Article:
After its opening weekend, the organizers of Winterlude say the festival has had a successful start, including the addition of a new venue.
“Overall, the opening weekend was very successful,” says Guy Laflamme, senior vice-president of Capital Experience at the National Capital Commission.
One of the major changes this year is the addition of a new official site, the Marion Dewar Plaza at City Hall, which Laflamme says he is happy about.
“There’s so much potential for this venue for the future,” he says. “The Opening Ceremony worked very well here, and now we can host DJ shows and multimedia events.”
Although some worried that the warm weather in the past weeks might affect the festival, Laflamme says the weather did not affect the weekend.
“We have become experts in facing and dealing with extreme weather conditions. We worked hard to provide the same quality of experience as other years,” he says.
The unusually warm temperatures delayed the opening of the Snowflake Kingdom at Jacques-Cartier Park by 24 hours, but otherwise, Laflamme says, it was “business as usual.”
If anything, the Rideau Canal Skateway benefited from the wet weather over the week, as the rain on Wednesday froze and provided an extra coat of ice for skaters, says Laflamme.
Tourists and residents flocked to Confederation Park’s Crystal Garden on Sunday for the 26th International Ice Carving Competition.
Ice sculptors had 30 hours over three days to complete their creations, including everything from a pair of seahorses to towering human figures.
For Cheu Ziong, a 23-year-old exchange student from China, it was her first experience with the Canadian winter.
“I’ve never seen anything like this,” says Ziong. “It really is a winter wonderland.”
At Winterlude’s newest venue, the Marion Dewar Plaza, young figure skaters from Skate Canada took to the ice at the Rink of Dreams, performing choreographed routines to popular songs from Owl City and Carly Rae Jepsen’s “Good Time,” getting the crowd of spectators moving and shaking in the snow.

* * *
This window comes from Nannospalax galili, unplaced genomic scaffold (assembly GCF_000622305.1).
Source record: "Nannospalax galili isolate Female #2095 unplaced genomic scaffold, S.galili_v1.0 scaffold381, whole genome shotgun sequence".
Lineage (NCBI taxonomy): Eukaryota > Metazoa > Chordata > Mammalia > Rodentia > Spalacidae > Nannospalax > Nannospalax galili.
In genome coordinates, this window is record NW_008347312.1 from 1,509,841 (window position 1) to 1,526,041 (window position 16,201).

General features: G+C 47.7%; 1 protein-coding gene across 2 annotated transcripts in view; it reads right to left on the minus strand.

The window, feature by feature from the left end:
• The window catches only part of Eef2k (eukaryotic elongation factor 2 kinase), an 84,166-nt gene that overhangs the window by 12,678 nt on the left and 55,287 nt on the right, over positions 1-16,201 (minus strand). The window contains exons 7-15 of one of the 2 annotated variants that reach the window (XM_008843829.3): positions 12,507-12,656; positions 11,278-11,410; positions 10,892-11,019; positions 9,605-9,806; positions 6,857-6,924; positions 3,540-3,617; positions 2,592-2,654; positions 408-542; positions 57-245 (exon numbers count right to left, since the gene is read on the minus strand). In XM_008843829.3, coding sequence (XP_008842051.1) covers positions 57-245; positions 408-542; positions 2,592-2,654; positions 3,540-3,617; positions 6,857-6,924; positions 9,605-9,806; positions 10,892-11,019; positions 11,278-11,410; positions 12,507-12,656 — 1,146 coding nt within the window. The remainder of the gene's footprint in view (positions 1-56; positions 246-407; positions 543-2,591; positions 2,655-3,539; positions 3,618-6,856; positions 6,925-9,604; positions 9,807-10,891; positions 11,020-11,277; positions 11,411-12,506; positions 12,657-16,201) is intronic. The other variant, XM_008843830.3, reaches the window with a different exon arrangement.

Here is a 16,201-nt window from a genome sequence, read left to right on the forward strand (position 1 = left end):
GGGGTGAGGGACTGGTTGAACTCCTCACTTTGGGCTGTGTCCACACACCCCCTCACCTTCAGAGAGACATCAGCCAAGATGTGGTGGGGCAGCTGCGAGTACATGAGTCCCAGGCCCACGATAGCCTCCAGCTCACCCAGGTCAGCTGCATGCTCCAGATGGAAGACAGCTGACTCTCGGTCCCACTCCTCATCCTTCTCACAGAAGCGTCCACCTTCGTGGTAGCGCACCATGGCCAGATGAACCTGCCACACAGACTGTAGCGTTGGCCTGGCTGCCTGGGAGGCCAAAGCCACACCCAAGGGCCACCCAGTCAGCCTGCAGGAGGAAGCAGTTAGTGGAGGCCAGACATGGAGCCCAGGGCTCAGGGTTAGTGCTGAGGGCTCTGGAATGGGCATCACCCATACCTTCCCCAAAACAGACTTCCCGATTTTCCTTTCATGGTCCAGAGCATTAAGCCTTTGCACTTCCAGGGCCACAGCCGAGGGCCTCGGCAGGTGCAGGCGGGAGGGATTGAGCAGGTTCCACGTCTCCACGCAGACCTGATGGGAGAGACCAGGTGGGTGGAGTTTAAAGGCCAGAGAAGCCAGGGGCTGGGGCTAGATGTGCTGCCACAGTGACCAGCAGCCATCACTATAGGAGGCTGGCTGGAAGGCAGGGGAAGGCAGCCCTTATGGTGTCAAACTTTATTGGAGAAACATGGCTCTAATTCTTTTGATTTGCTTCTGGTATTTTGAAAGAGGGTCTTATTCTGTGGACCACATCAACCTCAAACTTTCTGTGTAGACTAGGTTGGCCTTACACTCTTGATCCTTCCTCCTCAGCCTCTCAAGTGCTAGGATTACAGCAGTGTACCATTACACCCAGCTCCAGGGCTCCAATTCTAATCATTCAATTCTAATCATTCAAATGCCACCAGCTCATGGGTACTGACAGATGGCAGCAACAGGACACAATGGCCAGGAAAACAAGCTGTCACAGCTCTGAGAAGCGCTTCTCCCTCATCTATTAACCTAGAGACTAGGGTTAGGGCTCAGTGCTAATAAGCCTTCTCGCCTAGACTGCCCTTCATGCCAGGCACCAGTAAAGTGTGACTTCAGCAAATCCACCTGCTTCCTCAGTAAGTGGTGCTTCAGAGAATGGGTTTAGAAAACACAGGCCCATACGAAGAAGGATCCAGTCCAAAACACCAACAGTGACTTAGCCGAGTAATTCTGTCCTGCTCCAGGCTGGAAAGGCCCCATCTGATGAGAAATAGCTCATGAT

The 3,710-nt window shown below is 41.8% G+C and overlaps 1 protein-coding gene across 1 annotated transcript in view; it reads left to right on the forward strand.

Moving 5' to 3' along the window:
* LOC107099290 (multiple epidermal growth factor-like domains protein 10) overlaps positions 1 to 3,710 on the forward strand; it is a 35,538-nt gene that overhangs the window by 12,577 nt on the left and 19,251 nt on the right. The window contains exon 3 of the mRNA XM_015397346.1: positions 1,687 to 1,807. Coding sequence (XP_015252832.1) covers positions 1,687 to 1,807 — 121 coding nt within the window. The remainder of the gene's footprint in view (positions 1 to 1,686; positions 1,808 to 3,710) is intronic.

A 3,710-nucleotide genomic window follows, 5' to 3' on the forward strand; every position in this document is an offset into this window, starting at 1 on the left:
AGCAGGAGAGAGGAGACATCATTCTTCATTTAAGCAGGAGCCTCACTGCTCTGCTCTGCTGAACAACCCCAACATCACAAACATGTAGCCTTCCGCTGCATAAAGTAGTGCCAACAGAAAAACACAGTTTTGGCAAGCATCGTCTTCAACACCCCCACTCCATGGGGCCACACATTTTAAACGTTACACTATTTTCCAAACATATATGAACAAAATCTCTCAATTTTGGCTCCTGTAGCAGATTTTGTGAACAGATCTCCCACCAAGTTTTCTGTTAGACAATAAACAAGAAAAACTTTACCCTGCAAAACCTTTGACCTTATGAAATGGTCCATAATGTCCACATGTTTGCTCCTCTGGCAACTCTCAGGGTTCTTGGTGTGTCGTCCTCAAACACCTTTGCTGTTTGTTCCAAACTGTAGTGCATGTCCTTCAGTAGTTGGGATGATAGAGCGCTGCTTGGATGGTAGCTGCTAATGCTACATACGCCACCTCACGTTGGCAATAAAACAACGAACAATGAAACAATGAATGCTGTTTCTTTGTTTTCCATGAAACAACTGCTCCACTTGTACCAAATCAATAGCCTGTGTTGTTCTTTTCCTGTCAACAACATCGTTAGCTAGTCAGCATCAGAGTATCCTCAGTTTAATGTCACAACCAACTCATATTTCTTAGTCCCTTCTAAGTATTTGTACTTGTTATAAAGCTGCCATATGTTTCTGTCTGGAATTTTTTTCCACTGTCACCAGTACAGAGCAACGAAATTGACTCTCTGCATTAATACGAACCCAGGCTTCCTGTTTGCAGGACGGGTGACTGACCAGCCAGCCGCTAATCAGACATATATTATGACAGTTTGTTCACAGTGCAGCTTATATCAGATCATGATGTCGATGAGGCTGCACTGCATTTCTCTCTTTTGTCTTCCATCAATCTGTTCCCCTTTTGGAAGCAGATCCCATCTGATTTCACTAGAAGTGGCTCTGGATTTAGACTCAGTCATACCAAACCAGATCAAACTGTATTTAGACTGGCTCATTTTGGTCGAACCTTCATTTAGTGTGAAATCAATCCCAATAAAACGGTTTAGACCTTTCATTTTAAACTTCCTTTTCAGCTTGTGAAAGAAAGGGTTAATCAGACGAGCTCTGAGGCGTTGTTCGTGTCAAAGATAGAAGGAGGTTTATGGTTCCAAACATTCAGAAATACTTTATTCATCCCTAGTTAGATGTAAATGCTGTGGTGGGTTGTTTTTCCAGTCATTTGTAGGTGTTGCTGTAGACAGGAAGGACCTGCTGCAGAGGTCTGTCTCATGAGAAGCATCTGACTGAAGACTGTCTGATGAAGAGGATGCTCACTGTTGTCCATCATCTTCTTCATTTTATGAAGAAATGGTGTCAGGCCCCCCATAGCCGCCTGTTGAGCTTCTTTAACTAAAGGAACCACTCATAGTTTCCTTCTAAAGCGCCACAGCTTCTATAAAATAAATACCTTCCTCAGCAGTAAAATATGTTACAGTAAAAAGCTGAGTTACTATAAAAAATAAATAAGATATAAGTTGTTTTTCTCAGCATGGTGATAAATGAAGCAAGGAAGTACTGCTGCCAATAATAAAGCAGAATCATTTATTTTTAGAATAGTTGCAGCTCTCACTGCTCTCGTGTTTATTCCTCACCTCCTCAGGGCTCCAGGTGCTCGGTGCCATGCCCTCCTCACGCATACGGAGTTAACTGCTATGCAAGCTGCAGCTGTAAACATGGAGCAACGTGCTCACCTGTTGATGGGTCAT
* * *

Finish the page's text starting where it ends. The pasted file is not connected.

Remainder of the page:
Laflamme notes that this year marks the 50th anniversary of Canada’s diplomatic relations with South Korea. To honor this, Laflamme says the NCC has displayed a Lantern Garden, given to Winterlude by the South Korean Jinju Namgang Yudeung Festival.
The garden includes 1,300 lanterns and is 35 metres long, and has been a very popular attraction on the opening weekend, he says.
Laflamme says what makes Winterlude work so well is the help and hard work of the festival’s more than 700 volunteers, like Jeff Joachim.
“It’s my first time volunteering at Winterlude, but it’s such a great experience. It’s only my second day and I’ve already met so many interesting people,” Joachim says.
Joachim, who works the overnight shift monitoring the ice sculptures in the Crystal Garden, says Winterlude definitely adds something extra to the usual cold Ottawa winter. “It’s a nice celebration.”
Kelsey Eagan, 21, a University of Ottawa student, took a study break to skate on the Rideau Canal Skateway, before warming up with hot chocolate and a Beavertail with her friends.
“Even though I’ve lived in Ottawa for most of my life, I always make sure I go to Winterlude. It’s a great tradition. I never miss it,” Eagan says.